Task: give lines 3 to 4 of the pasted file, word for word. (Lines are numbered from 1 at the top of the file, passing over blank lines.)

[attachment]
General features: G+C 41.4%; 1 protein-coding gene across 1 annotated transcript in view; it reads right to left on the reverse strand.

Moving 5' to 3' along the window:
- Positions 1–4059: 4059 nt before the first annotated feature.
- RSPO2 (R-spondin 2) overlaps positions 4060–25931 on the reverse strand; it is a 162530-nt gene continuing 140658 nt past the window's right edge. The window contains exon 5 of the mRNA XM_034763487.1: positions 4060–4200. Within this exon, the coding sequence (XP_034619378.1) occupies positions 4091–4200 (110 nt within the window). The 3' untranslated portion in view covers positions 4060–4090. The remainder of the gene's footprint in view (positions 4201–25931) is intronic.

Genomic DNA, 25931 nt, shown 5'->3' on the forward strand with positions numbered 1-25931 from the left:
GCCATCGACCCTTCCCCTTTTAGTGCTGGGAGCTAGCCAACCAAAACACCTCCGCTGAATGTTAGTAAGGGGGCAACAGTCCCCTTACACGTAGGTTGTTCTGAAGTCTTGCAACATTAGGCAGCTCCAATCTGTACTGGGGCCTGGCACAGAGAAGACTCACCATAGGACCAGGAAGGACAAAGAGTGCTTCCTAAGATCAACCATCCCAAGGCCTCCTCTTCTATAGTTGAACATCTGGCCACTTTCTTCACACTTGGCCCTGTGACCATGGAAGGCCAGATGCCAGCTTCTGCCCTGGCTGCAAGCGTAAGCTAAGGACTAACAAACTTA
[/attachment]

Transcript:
- Positions 1–4059: 4059 nt before the first annotated feature.
- RSPO2 (R-spondin 2) overlaps positions 4060–25931 on the reverse strand; it is a 162530-nt gene continuing 140658 nt past the window's right edge. The window contains exon 5 of the mRNA XM_034763487.1: positions 4060–4200. Within this exon, the coding sequence (XP_034619378.1) occupies positions 4091–4200 (110 nt within the window). The 3' untranslated portion in view covers positions 4060–4090. The remainder of the gene's footprint in view (positions 4201–25931) is intronic.